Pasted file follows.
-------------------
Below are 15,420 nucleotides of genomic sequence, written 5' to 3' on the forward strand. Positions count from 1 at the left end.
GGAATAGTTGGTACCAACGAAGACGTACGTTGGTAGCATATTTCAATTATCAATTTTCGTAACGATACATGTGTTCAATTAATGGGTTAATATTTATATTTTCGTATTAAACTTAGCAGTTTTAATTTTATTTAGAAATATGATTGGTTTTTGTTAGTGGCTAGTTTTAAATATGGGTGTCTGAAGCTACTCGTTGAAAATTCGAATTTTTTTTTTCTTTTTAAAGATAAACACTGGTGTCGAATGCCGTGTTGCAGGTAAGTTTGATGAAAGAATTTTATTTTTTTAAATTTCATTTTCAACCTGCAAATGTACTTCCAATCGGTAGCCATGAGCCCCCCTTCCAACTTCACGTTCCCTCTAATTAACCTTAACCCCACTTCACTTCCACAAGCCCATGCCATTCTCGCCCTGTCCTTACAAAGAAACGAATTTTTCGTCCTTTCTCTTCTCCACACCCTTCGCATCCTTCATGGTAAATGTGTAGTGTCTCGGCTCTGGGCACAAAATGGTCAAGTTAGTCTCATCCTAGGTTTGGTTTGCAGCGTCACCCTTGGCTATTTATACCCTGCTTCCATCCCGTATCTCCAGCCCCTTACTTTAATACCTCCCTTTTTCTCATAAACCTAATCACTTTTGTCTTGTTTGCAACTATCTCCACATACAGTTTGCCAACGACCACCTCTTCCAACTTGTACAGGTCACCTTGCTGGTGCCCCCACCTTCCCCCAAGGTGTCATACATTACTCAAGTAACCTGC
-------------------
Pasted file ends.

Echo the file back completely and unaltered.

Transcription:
Below are 15,420 nucleotides of genomic sequence, written 5' to 3' on the forward strand. Positions count from 1 at the left end.
GGAATAGTTGGTACCAACGAAGACGTACGTTGGTAGCATATTTCAATTATCAATTTTCGTAACGATACATGTGTTCAATTAATGGGTTAATATTTATATTTTCGTATTAAACTTAGCAGTTTTAATTTTATTTAGAAATATGATTGGTTTTTGTTAGTGGCTAGTTTTAAATATGGGTGTCTGAAGCTACTCGTTGAAAATTCGAATTTTTTTTTTCTTTTTAAAGATAAACACTGGTGTCGAATGCCGTGTTGCAGGTAAGTTTGATGAAAGAATTTTATTTTTTTAAATTTCATTTTCAACCTGCAAATGTACTTCCAATCGGTAGCCATGAGCCCCCCTTCCAACTTCACGTTCCCTCTAATTAACCTTAACCCCACTTCACTTCCACAAGCCCATGCCATTCTCGCCCTGTCCTTACAAAGAAACGAATTTTTCGTCCTTTCTCTTCTCCACACCCTTCGCATCCTTCATGGTAAATGTGTAGTGTCTCGGCTCTGGGCACAAAATGGTCAAGTTAGTCTCATCCTAGGTTTGGTTTGCAGCGTCACCCTTGGCTATTTATACCCTGCTTCCATCCCGTATCTCCAGCCCCTTACTTTAATACCTCCCTTTTTCTCATAAACCTAATCACTTTTGTCTTGTTTGCAACTATCTCCACATACAGTTTGCCAACGACCACCTCTTCCAACTTGTACAGGTCACCTTGCTGGTGCCCCCACCTTCCCCCAAGGTGTCATACATTACTCAAGTAACCTGC